JAKARTA — As hundreds of millions of Asians enjoy higher living standards in the move from lower to middle class, a warning of the trend’s sustainability came this month from Europe, where middle class expansion has stalled. The Organization for Economic Co-operation and Development (OECD), a Paris-based club that includes most of the world’s wealthiest nations, reported that many of its member states have “seen their standard of living stagnate or decline, while higher income groups have continued to accumulate income and wealth.” The middle class crisis in the West means disappointment for those who hoped that standards of living would continue to improve, as was the case for their forbears during the four or five decades after World II. But more recent times have seen the top 10% of earners’ share of total wealth rocket to nearly half the national average — findings contained in a new OECD report, Under Pressure: The Squeezed Middle Class, that in turn paints a grim picture for the third of member state populations described as “economically vulnerable.”
DUBLIN — Business deals worth more than US$60 billion were arguably the least significant aspects of Chinese President Xi Jinping’s visit to Italy and France during the past five days. The key moment arrived in Paris on Tuesday when German Chancellor Angela Merkel admitted that the European Union wants “to play an active part” in Xi’s signature Belt and Road Initiative (BRI). “We, as Europeans, want to play an active part [in the project] and that must lead to a certain reciprocity and we are still wrangling over that a bit,” she said at a media briefing after talks with Xi, French President Emmanuel Macro and EU Commission President Jean-Claude Juncker. Her comments came despite pressure from the United States to block BRI deals and a recent statement by the EU branding China a “systemic rival.”
YANGON – Ahead of what reform campaigners believe will be Malaysia’s “dirtiest ever elections,” the long-ruling United Malays National Organisation (UMNO) has engineered something of a clean-up. In recent months, it has reformed some old and oft-derided laws, such as allowing indefinite detention without trial and forcing local newspapers to apply each year for a publication permit, a stipulation that encouraged self-censorship. UMNO and its allies have governed Malaysia consecutively since independence from colonial rule, a longevity not usually associated with electoral democracies. UMNO and its Barisan Nasional (BN) coalition survived the last election in 2008, though ceded its two-thirds parliamentary majority for the first time and lost five out of 13 federal states to the opposition, a coalition of three parties led by controversial former UMNO firebrand Anwar Ibrahim that includes the Islamic party PAS and the Chinese-dominated Democratic Action Party (DAP).
MANILA – In a landmark trial the Philippines chief justice was impeached yesterday, a major political score for President Benigno Aquino III’s anti-corruption campaign – an effort that officials feel is key to helping the Philippines emulate its neighbours economic growth Chief Justice Renato C. Corona was found guilty of failing to declare financial assets by more than 2/3 of the county’s senate, in a trial coming soon after the prosecution of Aquino’s predecessor, Gloria Macapagal-Arroyo, for corruption and election fraud. After Corona’s fall, how the case against former President Macapagal-Arroyo plays out could be key to altering perceptions that the Philippines is a messy place to do business. “Corruption has made investment uncertain and means companies don’t really know how safe the Philippines is to put their money,” said Mon Casiple, director of the Institute for Political and Electoral Reform (IPER).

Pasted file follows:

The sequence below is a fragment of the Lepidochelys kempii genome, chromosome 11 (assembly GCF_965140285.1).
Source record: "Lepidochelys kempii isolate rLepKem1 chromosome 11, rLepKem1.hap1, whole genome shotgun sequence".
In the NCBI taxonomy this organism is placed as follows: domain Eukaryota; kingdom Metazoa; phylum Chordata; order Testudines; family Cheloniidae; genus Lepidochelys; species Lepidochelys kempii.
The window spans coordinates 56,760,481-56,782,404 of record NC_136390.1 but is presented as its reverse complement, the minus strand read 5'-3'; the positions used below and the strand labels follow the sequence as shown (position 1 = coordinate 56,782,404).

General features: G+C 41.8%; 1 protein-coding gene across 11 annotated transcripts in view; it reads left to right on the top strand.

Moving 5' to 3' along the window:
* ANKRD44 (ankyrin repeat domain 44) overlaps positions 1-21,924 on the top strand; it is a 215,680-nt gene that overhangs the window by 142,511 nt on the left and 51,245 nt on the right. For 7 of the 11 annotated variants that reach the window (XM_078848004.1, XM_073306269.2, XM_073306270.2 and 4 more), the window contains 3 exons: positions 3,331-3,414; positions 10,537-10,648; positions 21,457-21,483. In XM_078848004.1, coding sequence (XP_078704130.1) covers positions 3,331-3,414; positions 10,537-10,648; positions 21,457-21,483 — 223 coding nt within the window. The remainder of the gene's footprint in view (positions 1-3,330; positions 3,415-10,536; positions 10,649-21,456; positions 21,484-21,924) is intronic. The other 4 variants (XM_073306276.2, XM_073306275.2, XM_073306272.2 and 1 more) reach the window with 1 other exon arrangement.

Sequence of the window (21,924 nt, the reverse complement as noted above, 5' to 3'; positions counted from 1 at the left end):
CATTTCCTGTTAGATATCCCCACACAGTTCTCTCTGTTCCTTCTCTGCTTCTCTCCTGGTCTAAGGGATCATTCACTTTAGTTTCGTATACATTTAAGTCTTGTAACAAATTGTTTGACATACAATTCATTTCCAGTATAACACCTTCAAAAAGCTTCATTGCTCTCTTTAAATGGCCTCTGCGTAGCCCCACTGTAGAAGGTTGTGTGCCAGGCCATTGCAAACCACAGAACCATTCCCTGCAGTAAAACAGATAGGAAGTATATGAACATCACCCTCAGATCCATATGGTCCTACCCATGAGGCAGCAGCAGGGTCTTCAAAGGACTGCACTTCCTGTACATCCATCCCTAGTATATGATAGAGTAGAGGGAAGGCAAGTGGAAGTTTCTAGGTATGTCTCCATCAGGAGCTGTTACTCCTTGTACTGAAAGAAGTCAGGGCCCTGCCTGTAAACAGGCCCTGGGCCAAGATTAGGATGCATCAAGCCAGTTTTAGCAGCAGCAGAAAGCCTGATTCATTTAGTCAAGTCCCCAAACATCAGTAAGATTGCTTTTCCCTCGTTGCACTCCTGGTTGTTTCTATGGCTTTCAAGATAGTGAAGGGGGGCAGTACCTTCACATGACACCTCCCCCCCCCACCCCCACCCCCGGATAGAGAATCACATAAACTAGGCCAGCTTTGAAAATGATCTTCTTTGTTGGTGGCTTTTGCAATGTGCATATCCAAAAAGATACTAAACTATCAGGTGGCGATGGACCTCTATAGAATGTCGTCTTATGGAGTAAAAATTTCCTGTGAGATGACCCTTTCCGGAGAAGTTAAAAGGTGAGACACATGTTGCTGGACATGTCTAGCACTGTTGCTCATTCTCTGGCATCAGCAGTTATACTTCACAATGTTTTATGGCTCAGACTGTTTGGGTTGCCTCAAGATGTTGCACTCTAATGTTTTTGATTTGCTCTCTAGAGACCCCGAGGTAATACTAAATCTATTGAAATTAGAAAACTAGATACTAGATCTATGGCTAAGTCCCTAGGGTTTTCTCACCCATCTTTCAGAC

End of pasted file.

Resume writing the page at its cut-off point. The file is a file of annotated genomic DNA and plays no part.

KUALA LUMPUR – Almost 10 months after security forces forcibly broke-up an electoral reform protest in the national capital, a chaotic repeat looms as the Malaysian government and city authorities attempt to close off the city center square where activists hope 100,000 people will gather this weekend to seek sweeping changes to the country’s electoral system.
BANGKOK – With Western countries and Japan seeking to get around China’s domination of the crucial but mis-named “rare earths” sector, a potentially game-changing processing site slated for Malaysia looks set to become a major election issue as that country gears up to vote. Opposition politicians and local activists from Kuantan – where Australia’s Lynas Corp hopes to build a processing plant for rare earth minerals mined in Australia – are protesting against the project. The plant will provide “a crucial link in developing a non-Chinese supply of rare earth metals,” according to Yaron Voronas of the Technology and Rare Earths Center, an online forum for the industry. The 17 materials, which are not in fact “rare”, but difficult to mine in commercially viable amounts, are growing in economic and strategic importance because they are a key component in high-tech devices such as mobile phones and computers, as well as military hardware such as night-vision goggles and guided missiles. Despite having only around 35% of estimated global rare earth deposits, China currently supplies approximately 95% of the global market – as mining and processing in western countries has been largely mothballed over environmental worries. Green concerns have animated protests against the proposed Malaysian site, which awaits the granting of a Temporary Operating Licence from the Malaysian Atomic Energy Licensing Board, initially approved in February but postponed pending an appeal by locals and activists who have come out against the project